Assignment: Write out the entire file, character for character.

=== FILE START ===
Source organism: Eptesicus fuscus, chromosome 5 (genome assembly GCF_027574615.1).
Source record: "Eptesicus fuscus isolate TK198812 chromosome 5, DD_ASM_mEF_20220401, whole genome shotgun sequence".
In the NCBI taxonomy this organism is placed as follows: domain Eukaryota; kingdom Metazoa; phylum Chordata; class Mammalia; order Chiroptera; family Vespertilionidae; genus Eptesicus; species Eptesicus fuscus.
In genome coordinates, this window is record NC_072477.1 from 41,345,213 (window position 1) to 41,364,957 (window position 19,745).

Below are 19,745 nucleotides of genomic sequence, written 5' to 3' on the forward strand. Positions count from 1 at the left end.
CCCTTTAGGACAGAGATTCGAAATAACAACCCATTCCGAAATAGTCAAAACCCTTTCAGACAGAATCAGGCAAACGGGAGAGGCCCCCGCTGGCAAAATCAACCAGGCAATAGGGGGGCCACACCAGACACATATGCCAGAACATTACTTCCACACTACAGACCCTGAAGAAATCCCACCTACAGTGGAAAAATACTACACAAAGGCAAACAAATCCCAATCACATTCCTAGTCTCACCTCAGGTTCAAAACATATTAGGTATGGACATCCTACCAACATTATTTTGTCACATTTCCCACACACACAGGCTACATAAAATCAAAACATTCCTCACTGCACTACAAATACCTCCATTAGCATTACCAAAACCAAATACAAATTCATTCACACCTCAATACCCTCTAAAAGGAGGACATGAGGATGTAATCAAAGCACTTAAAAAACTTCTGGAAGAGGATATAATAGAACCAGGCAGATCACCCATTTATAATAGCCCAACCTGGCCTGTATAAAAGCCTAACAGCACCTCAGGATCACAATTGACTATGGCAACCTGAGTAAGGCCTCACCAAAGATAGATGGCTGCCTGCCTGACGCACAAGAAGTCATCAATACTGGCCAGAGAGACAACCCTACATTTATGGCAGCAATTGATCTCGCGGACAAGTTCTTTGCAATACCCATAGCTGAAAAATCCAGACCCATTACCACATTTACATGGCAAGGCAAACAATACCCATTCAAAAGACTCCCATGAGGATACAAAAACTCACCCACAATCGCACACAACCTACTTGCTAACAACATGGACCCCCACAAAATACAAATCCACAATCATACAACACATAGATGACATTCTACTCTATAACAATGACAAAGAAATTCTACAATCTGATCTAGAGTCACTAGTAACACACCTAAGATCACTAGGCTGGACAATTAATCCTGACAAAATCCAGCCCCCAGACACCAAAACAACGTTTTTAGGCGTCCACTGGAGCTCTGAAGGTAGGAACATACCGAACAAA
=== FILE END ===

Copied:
Source organism: Eptesicus fuscus, chromosome 5 (genome assembly GCF_027574615.1).
Source record: "Eptesicus fuscus isolate TK198812 chromosome 5, DD_ASM_mEF_20220401, whole genome shotgun sequence".
In the NCBI taxonomy this organism is placed as follows: domain Eukaryota; kingdom Metazoa; phylum Chordata; class Mammalia; order Chiroptera; family Vespertilionidae; genus Eptesicus; species Eptesicus fuscus.
In genome coordinates, this window is record NC_072477.1 from 41,345,213 (window position 1) to 41,364,957 (window position 19,745).

Below are 19,745 nucleotides of genomic sequence, written 5' to 3' on the forward strand. Positions count from 1 at the left end.
CCCTTTAGGACAGAGATTCGAAATAACAACCCATTCCGAAATAGTCAAAACCCTTTCAGACAGAATCAGGCAAACGGGAGAGGCCCCCGCTGGCAAAATCAACCAGGCAATAGGGGGGCCACACCAGACACATATGCCAGAACATTACTTCCACACTACAGACCCTGAAGAAATCCCACCTACAGTGGAAAAATACTACACAAAGGCAAACAAATCCCAATCACATTCCTAGTCTCACCTCAGGTTCAAAACATATTAGGTATGGACATCCTACCAACATTATTTTGTCACATTTCCCACACACACAGGCTACATAAAATCAAAACATTCCTCACTGCACTACAAATACCTCCATTAGCATTACCAAAACCAAATACAAATTCATTCACACCTCAATACCCTCTAAAAGGAGGACATGAGGATGTAATCAAAGCACTTAAAAAACTTCTGGAAGAGGATATAATAGAACCAGGCAGATCACCCATTTATAATAGCCCAACCTGGCCTGTATAAAAGCCTAACAGCACCTCAGGATCACAATTGACTATGGCAACCTGAGTAAGGCCTCACCAAAGATAGATGGCTGCCTGCCTGACGCACAAGAAGTCATCAATACTGGCCAGAGAGACAACCCTACATTTATGGCAGCAATTGATCTCGCGGACAAGTTCTTTGCAATACCCATAGCTGAAAAATCCAGACCCATTACCACATTTACATGGCAAGGCAAACAATACCCATTCAAAAGACTCCCATGAGGATACAAAAACTCACCCACAATCGCACACAACCTACTTGCTAACAACATGGACCCCCACAAAATACAAATCCACAATCATACAACACATAGATGACATTCTACTCTATAACAATGACAAAGAAATTCTACAATCTGATCTAGAGTCACTAGTAACACACCTAAGATCACTAGGCTGGACAATTAATCCTGACAAAATCCAGCCCCCAGACACCAAAACAACGTTTTTAGGCGTCCACTGGAGCTCTGAAGGTAGGAACATACCGAACAAA